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Jeremy Doerre

is an associate at Tillman Wright, PLLC. Mr. Doerre focuses primarily on representing clients in patent matters related to software and computer technology. Mr. Doerre has ten years of experience preparing and prosecuting patent applications, but of late spends an increasing amount of his time working on post-grant proceedings before the Patent Trial and Appeal Board, and appeals to the Court of Appeals for the Federal Circuit.

For more information or to contact Mr. Doerre, please visit his Firm Profile Page.

Recent Articles by Jeremy Doerre

Narrowly Construing the Bright-line Eligibility Prohibition Does Not Prevent Policing of Overbroad Claiming

Narrowly construing the § 101 eligibility exception for abstract ideas is not only suggested by Supreme Court guidance, but also could potentially allow for increased coherence and consistency while simultaneously serving to solicit further Supreme Court guidance on eligibility. Even if the bright-line eligibility prohibition is construed narrowly, § 101 can still serve to police claiming at a level of abstraction that results in overbroad claiming.

In an Abstract Idea Context, Little Is Unmistakably Within the Bright-line Eligibility Prohibition

It seems clear that the Supreme Court did not intend to categorically prohibit patenting of everything which can be characterized as an abstract idea at some level because the Court indicated that there are at least some abstract ideas that are sufficient to confer patent eligibility: namely, inventive concepts.  The Court’s bright-line prohibition against patenting laws of nature and mathematical formulas clearly was not intended to categorically prohibit patenting of everything which can be characterized as an abstract idea because such a bright-line extension would bar patenting of inventive concepts, which by definition are capable of characterization as abstract ideas but which the Court explicitly acknowledged are sufficient to signal eligibility.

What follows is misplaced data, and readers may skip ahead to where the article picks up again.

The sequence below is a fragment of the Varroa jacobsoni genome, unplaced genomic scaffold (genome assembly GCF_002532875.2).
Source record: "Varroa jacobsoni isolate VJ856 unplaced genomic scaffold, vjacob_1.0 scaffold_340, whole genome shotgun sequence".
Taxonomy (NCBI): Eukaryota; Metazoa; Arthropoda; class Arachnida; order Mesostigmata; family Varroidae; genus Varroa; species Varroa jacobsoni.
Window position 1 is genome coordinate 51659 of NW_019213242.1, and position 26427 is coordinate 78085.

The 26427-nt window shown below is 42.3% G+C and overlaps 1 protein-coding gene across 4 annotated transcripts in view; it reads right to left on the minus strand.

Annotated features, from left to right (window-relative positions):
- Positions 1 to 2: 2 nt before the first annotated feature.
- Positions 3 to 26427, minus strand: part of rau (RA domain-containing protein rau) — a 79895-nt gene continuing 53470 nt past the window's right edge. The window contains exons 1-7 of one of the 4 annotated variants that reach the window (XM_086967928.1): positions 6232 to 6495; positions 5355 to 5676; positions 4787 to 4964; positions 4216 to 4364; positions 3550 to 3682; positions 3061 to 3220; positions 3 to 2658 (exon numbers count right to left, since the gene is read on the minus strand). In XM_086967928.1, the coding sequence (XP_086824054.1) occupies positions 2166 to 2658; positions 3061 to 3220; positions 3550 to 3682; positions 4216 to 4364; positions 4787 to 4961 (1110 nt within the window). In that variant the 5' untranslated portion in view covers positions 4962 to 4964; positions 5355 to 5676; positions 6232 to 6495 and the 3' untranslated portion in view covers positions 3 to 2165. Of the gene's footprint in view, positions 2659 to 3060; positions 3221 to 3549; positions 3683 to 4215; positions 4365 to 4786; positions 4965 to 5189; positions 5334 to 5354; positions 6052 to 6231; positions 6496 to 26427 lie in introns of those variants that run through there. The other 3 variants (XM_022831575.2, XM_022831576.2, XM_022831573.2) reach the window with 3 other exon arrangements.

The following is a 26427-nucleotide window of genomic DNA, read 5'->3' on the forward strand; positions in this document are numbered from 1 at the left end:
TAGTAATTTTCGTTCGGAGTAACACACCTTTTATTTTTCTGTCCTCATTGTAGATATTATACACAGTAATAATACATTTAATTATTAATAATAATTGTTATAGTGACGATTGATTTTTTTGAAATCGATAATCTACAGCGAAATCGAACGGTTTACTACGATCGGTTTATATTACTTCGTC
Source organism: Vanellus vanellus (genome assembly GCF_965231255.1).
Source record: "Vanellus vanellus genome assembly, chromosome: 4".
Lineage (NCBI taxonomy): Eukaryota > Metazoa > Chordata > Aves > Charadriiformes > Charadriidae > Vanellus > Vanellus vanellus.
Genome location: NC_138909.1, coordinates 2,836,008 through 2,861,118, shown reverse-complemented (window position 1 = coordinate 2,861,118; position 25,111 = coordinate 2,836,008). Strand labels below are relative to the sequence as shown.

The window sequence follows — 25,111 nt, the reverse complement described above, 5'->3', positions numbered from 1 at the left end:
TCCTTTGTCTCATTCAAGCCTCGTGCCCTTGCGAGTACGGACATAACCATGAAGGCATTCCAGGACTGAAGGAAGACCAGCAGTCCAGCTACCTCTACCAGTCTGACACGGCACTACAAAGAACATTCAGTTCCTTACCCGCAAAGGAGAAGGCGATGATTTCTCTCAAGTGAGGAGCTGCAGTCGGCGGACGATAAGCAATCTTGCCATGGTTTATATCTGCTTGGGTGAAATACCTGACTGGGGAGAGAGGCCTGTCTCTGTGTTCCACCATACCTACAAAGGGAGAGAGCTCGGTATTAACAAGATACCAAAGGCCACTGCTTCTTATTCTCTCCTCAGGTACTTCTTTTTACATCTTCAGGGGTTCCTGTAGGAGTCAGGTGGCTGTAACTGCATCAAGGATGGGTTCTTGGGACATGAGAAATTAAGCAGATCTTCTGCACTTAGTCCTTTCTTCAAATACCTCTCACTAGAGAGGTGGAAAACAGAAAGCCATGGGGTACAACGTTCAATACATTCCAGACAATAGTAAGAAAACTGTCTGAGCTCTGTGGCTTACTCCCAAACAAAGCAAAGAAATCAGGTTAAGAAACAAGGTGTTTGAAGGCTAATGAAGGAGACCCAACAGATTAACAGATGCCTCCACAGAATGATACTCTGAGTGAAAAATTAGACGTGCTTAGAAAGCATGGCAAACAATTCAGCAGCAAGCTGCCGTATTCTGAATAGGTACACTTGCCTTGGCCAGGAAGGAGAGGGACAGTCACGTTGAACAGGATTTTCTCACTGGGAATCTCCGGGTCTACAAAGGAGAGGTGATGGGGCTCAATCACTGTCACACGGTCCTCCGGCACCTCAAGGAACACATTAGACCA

The Implicit Exception to § 101 for Abstract Ideas Should Be Narrowly Construed

There is an alternative route is available to stay true to Supreme Court eligibility jurisprudence: Apply the Supreme Court’s standard approach of narrowly construing statutory exceptions to narrowly construe the implicit statutory exception to 35 U.S.C. § 101 for abstract ideas… In accordance with Supreme Court guidance regarding construction of statutory exceptions, the implicit statutory exception for abstract ideas should be construed “narrowly in order to preserve the primary operation of the provision” of 35 U.S.C. § 101. Clark, 489 U.S. at 739 (citing Phillips, 324 U. S. at 493).  To do otherwise would risk “frustrat[ing] the announced will of the people.” Phillips, 324 U. S. at 493.

Berkheimer, the Administrative Procedure Act, and PTO Motions to Vacate PTAB § 101 Decisions

After several years in which the U.S. Patent and Trademark Office (PTO) did not seem to have an official position on the issue, and many Patent Trial and Appeal Board (PTAB) panels took a position that was clearly at variance with the Administrative Procedure Act (APA), the PTO recently seems to be acquiescing to principles that the patent bar has been urging for years: (a) the PTO is subject to the same Administrative Procedure Act obligations as any other agency, and therefore cannot make factual findings without substantial evidence, and (b) there’s no carve-out for factual findings underlying § 101 subject matter eligibility rejections.